now many nodes can a lan support?

Mike Eggleston mikee at
Fri Jan 10 10:38:50 PST 2003

On Fri, 10 Jan 2003, Robert G. Brown wrote:

> On Fri, 10 Jan 2003, Mike Eggleston wrote:
> > My guess is this question has been asked before, but I've not been
> > able to find it in the archive file. The question is given a typical
> > 10Mb/s lan how many nodes can a cluster support? Assume the cluster
> > has its own switch, the head and nodes are connected in a star with
> > the switch, the cluster lan is isolated from all other non-cluster
> > network traffic, the only way to reach a node is through the head,
> > ignore extra traffic from TCP handshakes and such, and the the
> > data packet for a work unit is 1KB with a 100B results packet back
> > to the head.
> > 
> > How do I calculate this?
> Are you serious about the 10 Mbps lan, as in 10BT ethernet?  Just
> asking...;-)
> What you want to do is visit:
> (Charles Spurgeon's Ethernet Page).  Yes, it still has 10base
> configuration data and full explanations (vampire taps, anyone? :-).
> Over the years, it has been THE place to learn about raw ethernet,
> although there are several other ethernet-related sites on the brahma
> page:
> that are also most informative.
> Some years ago I would have done a tour of the site, refreshed my own
> memory, and fully answered your question as well as given you the link.
> At this point though, 10-base isn't worth considering any more.
> Literally.  So my first suggestion would be to ask your question
> assuming switched 100-base from the beginning (also documented on this
> site, of course) -- it isn't any more expensive, after all.
> In some sense, however, the answer at 10 base is going to be "more nodes
> than you'll ever be able to connect or use", depending on just how much
> computation to communication you do for your < 1KB (single packet)
> messages.  This is because as long as you use switched technology, you
> can pretty much stack up the switches and/or routers indefinitely as far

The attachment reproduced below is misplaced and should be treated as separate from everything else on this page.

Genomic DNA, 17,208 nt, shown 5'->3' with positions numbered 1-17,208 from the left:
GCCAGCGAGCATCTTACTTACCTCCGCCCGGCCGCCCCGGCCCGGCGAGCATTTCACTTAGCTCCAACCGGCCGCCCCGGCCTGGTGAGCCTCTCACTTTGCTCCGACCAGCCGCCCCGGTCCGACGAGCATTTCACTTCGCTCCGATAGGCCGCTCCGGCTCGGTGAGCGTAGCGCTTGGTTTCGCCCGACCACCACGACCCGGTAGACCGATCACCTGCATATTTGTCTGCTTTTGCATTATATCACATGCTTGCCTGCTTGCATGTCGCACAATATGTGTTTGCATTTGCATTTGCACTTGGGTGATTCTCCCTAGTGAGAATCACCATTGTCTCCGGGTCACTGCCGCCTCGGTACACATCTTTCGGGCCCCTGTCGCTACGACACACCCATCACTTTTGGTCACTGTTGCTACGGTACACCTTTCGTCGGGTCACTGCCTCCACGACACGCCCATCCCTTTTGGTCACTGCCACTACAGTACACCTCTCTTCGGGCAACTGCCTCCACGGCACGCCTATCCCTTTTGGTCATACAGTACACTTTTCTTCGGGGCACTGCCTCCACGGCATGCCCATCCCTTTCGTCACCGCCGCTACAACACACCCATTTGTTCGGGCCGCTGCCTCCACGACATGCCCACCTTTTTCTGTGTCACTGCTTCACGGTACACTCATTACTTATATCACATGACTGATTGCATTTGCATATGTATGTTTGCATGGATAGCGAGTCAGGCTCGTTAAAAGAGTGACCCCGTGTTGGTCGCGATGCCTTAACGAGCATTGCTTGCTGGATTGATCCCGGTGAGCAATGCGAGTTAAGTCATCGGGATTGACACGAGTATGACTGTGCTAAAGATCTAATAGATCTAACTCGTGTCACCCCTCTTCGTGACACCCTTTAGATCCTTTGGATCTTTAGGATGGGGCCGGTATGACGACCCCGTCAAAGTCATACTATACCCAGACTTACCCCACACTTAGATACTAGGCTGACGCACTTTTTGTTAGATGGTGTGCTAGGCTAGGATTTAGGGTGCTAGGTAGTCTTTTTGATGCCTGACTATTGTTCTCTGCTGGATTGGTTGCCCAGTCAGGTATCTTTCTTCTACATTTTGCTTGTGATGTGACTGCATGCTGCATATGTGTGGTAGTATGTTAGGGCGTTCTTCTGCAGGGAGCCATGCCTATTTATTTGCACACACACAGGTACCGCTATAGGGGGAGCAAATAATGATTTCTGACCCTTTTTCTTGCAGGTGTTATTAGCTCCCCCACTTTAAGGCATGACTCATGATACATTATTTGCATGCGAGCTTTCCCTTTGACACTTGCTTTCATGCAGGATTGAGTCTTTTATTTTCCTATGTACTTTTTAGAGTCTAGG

> as ethernet is concerned -- not strictly true, since the latencies will
> eventually add up enough to cause problems -- but true enough to get you
> far more nodes than you are likely to be able to keep fed and retrieve
> data from keeping your master node and its incredibly bottlenecked 10BT
> connection happy.  Some tasks can be run across serial connections, or
> on different continents, and still proceed very satisfactorily.
> Once upon a time not so very long ago, "most" lans were 10BT, and
> interconnected by switching/routing/bridging layers.  Even then,
> something like SETI or RC5 could be scaled out to tens of thousands of
> hosts or more, because they involve a lot of EP computation for a tiny
> bit of communication (once the task software itself is distributed).
> OTOH, you haven't indicated how LONG a node will work in between those
> two packets, and whether the work has to be done to a barrier (so all
> nodes have to finish and return the result before any node can get the
> next work unit) or independently.  All of this matters.
> If the node-work time is very short -- say, order of a millisecond or
> less, you may not be able to scale to TWO nodes with 10BT in between and
> realize a time saving relative to your master node just doing both work
> units itself.  This is simple arithmetic -- you have around 1 MB/second
> total bandwidth, and around 1K of data (in two packets) to move around
> per task, so 1000 per second saturates the master's bandwidth.  If it is
> very long -- say a day -- you could likely cover a fair chunk of the
> eastern seaboard with your tasks and still get near-linear speedup, even
> over 10BT (how many millisecond time slices in 24 hours?  About 10^9.
> Even allowing for considerable chaos and overhead (one full second to
> connect to a node, start a task, and collect results), you might be able
> to use as many as 10^5 nodes...

That does help, thanks. Currently I am seeing 10000 units of work
completeing in ~300 seconds on a single cpu box with the multi-threaded
app. That works to ~33 work units per second. For my app I would like to
see 10000 units complete in ~20 seconds or 500 units/sec. If the amount
of work is consistent on each node that would mean ~15 nodes? So if on
15 nodes each node processed 667 units, would that amount of network
traffic saturate the cluster's lan such that in the end it would have
been better to stay on a single (or smp) box?

I have seen the time required to process 10000 units to reach 2200-2400
seconds, or 4.5 units per second.

There is no barrier within the 10000 units, but all 10000 must complete
before the next round of 10000 are worked. On a previous attempt using
pvm I implemented a round-robin deal where the head sends a unit to
A, then B, then C, and so on. The first node that returned its results
received the next unit. The head continued down the list of units until
reaching the bottom. At the bottom loop to the top and look for any
lingering units that have not received results, sending those units to
waiting nodes. In this way I could deal with nodes of different speeds
and even nodes that crashed as not every node would crash at the same

Oh, and I do mean 10baseT as a 10Mb/s network. I can go 100Mb/s if I


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